Below are short bits & pieces on sportscard & baseball trading card collecting. |
Please wander around the website for more info, prices, values & images
on vintage baseball, football, basketball, hockey, sport and non-sports cards.
1951 Bowman Baseball
Cards Checklist & Values
Click for complete
1951 Bowman Baseball card checklist, values and prices.
1951 was Bowman's largest set to date, both in the card size and
number of cards. Thanks to the several major rookies, led by Mickey Mantle
and Willie Mays, the 1951 Bowman set is by far Bowman's most valuable.
Bowman again used hand-painted color reproductions of actual photographs.
The 1951 Bowman card fronts were very similar to the 1950 set, with several
players 1951 Bowman cards look like larger versions of their 1950 card.
Cards #243-#324 are scarce high numbers. The rookie cards of Mickey Mantle
and Willie Mays are in this series making them very difficult to obtain.
TOP ROOKIES: Mickey Mantle, Willie Mays, Whitey Ford, Monte Irvin, Nellie Fox,
Joe Garagiola, Jackie Jensen, Jim Piersall ...
TOP STARS: Ted Williams, Yogi Berra, Roy Campanella, Pee Wee Reese, Bob Feller,
Warren Spahn, Duke Snider, Richie Ashburn & MORE !!!
Note: You may be on that page right now.
1938 Horrors of War - Gum Inc.
One of the most famous card sets of all time,
it began as a 240-card set featuring the Chinese-Japanese War,
the Spanish Civil War and the Ethiopian War. 48 cards were later
added on Germany and the buildup to World War II.
Cards #25-192 appear to be slightly more common than the others
cards in the series. Cards 241-288 are similar to more recent
high numbers in that each pack held one card from the high series
and one card from the low series.
The set is extremely popular and card "values" have increased
ten-fold since the early 1990s. Cards #1, #240, #277, #283, #286 & #288 are particularly valuable,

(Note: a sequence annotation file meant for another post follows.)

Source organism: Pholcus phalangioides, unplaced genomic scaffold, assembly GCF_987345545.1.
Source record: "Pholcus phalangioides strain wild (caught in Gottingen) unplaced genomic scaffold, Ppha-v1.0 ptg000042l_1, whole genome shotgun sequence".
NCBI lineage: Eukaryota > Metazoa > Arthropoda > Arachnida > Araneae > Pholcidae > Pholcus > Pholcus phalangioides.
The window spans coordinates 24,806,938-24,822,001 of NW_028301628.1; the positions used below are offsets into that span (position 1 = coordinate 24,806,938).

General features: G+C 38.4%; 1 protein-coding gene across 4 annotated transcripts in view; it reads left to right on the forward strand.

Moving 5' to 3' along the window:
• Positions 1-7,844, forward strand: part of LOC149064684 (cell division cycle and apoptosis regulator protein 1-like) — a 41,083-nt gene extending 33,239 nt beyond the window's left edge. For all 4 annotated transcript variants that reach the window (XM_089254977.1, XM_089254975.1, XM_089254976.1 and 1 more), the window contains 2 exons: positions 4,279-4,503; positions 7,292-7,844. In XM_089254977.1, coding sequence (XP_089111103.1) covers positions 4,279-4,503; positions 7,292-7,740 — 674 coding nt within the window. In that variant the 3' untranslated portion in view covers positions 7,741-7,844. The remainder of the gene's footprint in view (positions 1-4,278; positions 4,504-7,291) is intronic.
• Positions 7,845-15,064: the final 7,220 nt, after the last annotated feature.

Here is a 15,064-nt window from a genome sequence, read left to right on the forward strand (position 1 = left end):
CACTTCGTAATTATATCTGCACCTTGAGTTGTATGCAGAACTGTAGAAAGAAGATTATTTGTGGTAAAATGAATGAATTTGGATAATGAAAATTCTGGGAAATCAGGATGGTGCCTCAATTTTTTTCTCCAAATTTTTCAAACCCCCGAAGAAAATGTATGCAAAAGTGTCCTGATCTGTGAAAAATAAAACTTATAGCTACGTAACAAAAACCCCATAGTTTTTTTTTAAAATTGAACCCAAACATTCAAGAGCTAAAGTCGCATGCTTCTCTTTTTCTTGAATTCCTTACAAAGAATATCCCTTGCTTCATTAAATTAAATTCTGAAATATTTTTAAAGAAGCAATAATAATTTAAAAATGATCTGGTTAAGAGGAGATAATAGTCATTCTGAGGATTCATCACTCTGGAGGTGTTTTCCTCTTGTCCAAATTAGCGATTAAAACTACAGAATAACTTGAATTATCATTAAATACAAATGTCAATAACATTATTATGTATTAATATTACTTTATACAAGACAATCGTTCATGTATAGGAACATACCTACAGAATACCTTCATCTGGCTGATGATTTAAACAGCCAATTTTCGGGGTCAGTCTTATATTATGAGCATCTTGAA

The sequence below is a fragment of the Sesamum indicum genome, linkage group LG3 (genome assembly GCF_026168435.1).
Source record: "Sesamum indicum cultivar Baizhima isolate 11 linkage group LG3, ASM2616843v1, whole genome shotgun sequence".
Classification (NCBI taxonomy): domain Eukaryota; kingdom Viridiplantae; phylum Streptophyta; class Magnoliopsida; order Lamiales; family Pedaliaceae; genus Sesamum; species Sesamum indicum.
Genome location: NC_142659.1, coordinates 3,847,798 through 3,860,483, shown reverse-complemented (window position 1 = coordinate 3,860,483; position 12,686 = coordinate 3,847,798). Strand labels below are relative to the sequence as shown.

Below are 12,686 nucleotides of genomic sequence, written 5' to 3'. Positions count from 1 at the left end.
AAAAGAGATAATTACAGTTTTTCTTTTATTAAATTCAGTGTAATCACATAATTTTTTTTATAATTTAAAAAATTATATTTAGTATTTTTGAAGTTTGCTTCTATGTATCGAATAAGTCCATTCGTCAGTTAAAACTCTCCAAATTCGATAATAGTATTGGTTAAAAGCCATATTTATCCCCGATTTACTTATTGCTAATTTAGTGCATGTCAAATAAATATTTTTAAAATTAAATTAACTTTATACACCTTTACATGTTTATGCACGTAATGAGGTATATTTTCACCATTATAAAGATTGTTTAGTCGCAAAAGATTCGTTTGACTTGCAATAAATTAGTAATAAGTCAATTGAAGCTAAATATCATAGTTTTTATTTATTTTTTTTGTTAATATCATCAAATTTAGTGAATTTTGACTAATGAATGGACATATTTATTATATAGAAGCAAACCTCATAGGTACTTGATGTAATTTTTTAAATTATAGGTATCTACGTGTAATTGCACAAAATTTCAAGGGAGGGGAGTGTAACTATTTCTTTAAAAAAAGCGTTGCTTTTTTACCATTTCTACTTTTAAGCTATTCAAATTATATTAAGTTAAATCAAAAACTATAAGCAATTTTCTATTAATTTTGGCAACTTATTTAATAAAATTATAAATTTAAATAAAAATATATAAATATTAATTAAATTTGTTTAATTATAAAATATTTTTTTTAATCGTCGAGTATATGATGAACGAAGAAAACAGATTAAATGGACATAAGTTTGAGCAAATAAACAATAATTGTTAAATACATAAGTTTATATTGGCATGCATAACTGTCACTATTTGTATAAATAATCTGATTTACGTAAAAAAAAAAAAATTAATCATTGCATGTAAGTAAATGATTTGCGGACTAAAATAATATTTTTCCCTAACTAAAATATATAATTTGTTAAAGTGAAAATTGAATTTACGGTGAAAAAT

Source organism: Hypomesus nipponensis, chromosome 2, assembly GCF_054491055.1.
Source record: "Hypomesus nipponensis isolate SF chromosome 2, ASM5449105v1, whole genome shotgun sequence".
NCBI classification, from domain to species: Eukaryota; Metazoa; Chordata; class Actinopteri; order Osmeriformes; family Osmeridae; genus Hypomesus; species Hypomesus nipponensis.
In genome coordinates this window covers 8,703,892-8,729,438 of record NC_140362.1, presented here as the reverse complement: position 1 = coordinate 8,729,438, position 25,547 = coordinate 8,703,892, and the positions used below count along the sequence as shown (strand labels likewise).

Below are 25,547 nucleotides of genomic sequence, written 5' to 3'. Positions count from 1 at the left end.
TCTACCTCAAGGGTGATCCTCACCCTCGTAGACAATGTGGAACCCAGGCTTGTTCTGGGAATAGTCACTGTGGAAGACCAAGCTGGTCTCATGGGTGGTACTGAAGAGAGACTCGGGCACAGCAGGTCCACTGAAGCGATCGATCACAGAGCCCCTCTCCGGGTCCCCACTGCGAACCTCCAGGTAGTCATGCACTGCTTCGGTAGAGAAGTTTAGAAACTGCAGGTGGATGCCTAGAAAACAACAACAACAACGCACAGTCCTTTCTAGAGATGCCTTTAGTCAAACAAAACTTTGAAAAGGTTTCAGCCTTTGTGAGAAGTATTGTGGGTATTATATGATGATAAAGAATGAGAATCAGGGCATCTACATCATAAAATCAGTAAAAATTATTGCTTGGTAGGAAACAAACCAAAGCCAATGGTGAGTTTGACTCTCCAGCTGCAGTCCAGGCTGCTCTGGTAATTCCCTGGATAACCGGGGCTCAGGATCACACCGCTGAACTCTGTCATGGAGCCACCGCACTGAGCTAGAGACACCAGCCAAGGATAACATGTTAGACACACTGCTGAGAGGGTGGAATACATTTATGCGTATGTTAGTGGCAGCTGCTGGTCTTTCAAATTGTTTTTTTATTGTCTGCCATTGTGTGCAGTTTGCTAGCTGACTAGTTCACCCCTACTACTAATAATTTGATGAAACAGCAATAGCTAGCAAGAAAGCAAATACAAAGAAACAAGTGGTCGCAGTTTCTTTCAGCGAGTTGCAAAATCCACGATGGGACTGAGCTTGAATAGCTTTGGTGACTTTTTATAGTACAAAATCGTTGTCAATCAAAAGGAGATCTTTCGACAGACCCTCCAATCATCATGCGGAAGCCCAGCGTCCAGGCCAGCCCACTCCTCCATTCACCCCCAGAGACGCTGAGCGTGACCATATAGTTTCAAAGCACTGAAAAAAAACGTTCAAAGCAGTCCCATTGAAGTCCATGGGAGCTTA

especially in prime condition.
1969 Ajman & Manama
Official Postage Stamps
Click for my complete
1969 Ajman Baseball Postage Stamps Checklist & Prices
In 1969, Ajman & Manama made baseball card collector's happy
with their official government issued baseball "Champions of Sports"
stamps with 6 of the greatest stars ever:
Babe Ruth, Joe DiMaggio, Ty Cobb, Stan Musial,
Honus Wagner & George Sisler. Manama and Ajman stamps are neqarly the
same except for color and country.
The pictured notice from the Ajman post office stated
stamp sheets & sets were limited with & w/o perforations.
For an incredible website on Ajman sports stamps visit golowesstamps.com.
Note: You may be on that page right now.
For another stamp issue - click for complete:
1972 Manama Baseball Postage Stamps Checklist & Prices
History Of O-Pee-Chee
O-Pee-Chee (OPC) based in Ontario Canada, is mostly thought of as the
Canadian version of Topps but it actually pre-dates Topps by many years.
In 1933, OPC issued their first sports card set, the V304 Hockey cards and
is currently in the tens of thousands. Their first baseball set was
issued in 1937. It was similar to the 1934 Goudeys and Batter-Ups
and the top player was Joe Dimaggio.
O-Pee-Chee created baseball card sets similar to TOpps from 1965 into the
1990's. At first OPC sets were much smaller than Topps
and included just the first few series. Fronts & backs were nearly identical
but with a small "Printed in Canada" on the back and the card stock was
Baseball being much less popular in Canada, OPC print runs of their early
years were between 1% and 10% of Topps making them exceedingly scarce !!!
Starting in 1970, Canadian legislation demanded all items produced in Canada
carry both French & English so OPC baseball cards became bilingual with both
Other OPC differences include:
1971, OPC even changed the back design to a much more
interesting back and also offered 14 different card photos not in the Topps set.
1972 OPC included a card of Gil Hodges mentioning his death that was
not a part of the Topps set.
1974 OPC did not include any "Washington Nationals" variations.
1977 the card format remained like Topps but almost 1/3 of the OPC set had
different poses/images than Topps.
In late 1970's, OPC card fronts appeared similar to Topps but sometimes
included traded information saying "Now with XXXX". They were able to do
this as the OPC cards were printed much later into the season.
© 1995-2019 "InterNet's Baseball Card Store" / Joseph Juhasz ... All Rights Reserved